The Hawkes Bay Caravan Club: The Joy of Intergenerational Friendship
After completing the Tongariro Alpine Crossing, we had one desire and one desire only: have a hot shower. We ideally wanted this to be coupled with a decent campsite, less than an hour’s drive from the end of the track (we had just been walking for ten hours after all), which wasn’t obscenely overpriced just because it was in the vicinity of Tongariro. This brief luxury for a night would be enough to revitalise us and send us on our way, back to the squalor of our far more basic, one-long-drop-toilet-between-80-people freedom campsites.
We found our answer in the National Equestrian Centre, to the north east of the stunning Lake Taupo. Green, peaceful, serene, hot showers, and best of all, only $5 (about £2.50) each.
Upon arrival, we were surprised to find a few other campervans parked up in this somewhat remote and unusual, yet delightful, spot. Almost as soon as we slotted into our space, a lady in a nearby campervan welcomed us, introduced herself as Robyn, and said that we were welcome to join the rest of the happy campers for socialising later on.
As time went on, we gathered that this merry band were the Hawkes Bay Caravan Club, and it just so happened that they had chosen to come to the Equestrian Centre for their weekend rally.
This was the beginning of our swift descent into premature middle age (or so my mother insists on calling it). Our one night stop was extended to two, then three nights as we moved from day visitors, to friends, to fully inaugurated members of the Hawke’s Bay Caravan Club (complete with club badge – I joke not).
Our daily routine for these happy few days went a little something like this: receive a gentle(ish) wake up call from Robyn’s dog, Millie, yapping next door; enjoy a leisurely breakfast; join the group to spectate the latest equestrian antics happening right on our van/doorstep (it just so happened that we’d picked the very weekend when the national gig championships were taking place at the equestrian centre!); have morning tea, which would swiftly merge into lunch (with a lunchtime tipple); share tales of caravanning adventures, featuring nudist colonies amongst other anecdotes; take an afternoon nap; get involved with more equestrian spectating; get pressured (as the token ‘young ones’ of the group) into having a ride on one of the gigs; share a group supper; play some lovely tame games (featuring ‘guess what’s in the bag’ and ‘nature treasure hunt’); head off to bed at an obscenely sensible hour.
We decided that middle age suits us; we can’t wait to get there in actual age so that we might enjoy such pleasures as afternoon naps guilt-free.
In all seriousness, though, these were some of the warmest, most inclusive, genuinely lovely people we met during our time in New Zealand. It was such a great reminder of the joy that can come from sharing life with people who aren’t necessarily our age.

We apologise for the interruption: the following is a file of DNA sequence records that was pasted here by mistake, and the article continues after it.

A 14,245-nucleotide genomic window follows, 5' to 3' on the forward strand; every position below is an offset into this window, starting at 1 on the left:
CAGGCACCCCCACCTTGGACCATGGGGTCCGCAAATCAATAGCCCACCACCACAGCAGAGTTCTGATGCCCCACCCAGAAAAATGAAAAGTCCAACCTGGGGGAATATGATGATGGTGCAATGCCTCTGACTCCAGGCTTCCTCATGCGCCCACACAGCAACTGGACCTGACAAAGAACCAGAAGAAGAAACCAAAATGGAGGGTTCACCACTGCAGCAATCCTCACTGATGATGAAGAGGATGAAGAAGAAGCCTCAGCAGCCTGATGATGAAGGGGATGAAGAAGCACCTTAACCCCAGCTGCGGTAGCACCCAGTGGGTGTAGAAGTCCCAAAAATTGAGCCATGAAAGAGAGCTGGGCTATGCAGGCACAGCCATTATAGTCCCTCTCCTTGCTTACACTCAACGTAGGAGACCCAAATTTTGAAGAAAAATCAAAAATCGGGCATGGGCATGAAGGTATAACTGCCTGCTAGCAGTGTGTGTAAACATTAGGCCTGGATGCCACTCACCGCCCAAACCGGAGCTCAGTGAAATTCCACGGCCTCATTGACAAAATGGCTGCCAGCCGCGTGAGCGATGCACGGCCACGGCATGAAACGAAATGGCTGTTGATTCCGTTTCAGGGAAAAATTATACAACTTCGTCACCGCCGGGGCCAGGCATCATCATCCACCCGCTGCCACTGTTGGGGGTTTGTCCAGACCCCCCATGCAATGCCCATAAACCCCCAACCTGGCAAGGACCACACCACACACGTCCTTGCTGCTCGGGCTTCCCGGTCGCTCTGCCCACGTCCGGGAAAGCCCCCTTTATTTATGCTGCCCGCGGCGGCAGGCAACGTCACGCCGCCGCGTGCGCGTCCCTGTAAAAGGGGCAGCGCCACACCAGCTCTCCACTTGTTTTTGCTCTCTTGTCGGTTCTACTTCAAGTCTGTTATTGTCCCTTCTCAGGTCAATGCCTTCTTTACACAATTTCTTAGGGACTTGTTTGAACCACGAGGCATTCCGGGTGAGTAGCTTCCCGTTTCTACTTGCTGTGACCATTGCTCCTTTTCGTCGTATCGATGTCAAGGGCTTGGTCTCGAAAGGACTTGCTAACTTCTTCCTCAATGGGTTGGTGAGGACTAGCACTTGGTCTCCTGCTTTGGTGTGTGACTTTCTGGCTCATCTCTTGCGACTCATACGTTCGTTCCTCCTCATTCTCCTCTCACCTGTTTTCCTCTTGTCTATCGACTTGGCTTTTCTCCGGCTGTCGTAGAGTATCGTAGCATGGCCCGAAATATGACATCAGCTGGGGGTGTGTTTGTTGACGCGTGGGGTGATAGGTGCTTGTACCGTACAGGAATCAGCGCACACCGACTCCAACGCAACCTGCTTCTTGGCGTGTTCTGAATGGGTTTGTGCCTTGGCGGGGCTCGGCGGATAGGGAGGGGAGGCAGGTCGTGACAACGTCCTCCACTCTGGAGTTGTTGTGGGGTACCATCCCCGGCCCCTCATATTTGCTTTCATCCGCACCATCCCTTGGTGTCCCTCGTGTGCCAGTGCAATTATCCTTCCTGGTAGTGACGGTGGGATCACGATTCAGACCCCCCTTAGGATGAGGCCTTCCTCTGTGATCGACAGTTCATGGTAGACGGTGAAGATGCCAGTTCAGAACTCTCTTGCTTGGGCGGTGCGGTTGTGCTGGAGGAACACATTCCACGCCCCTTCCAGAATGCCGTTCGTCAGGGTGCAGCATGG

We were somewhat devastated, at the end of the weekend, to learn that the president of the club had believed we were genuine members of the ‘Devon Caravan Club’, due to a process of Chinese whispers. We still harbour deep concerns that our honorary membership was granted under false pretences.
Returning to our Belgian pals: Wwoofing in the Waitakeres, Part 2
We were delighted to have the opportunity to head back to the Waitakere Ranges to spend our last few weeks in New Zealand wwoofing with our Belgian pals, Erik, Miranda and the boys. It felt like we had gone full circle, ending our NZ trip right where it had started. Rather fitting really…
Not only did staying with our Belgian-Kiwi wwoofing family make selling our (eternally nameless) van much more straightforward due to the proximity to Auckland (boo hoo – bye bye van), it was also absolutely brilliant to finish our trip where we started, in great company with good friends, where we laughed, shared, played football (admittedly more so on James’ part), ate delicious food, and worked pretty hard too!
Speaking of work, we were quite excited (much as Erik and Miranda won’t believe it) to get stuck into a fairly big project while we were there: to carve out some terraces (eventfully to be transformed into beds) into the side of a garden slope, which involved a LOT of shovelling, as well as setting posts in concrete and building retaining walls. It was a great challenge, and really fun to work on something together after a long break from wwoofing where we had purely been touring around in the van.
Staying in the Waitakeres gave us time to reflect on all our memories from the past 8 months, as well as to plan our USA trip… something totally different to get excited about!
We can’t believe our travels are coming to an end so soon…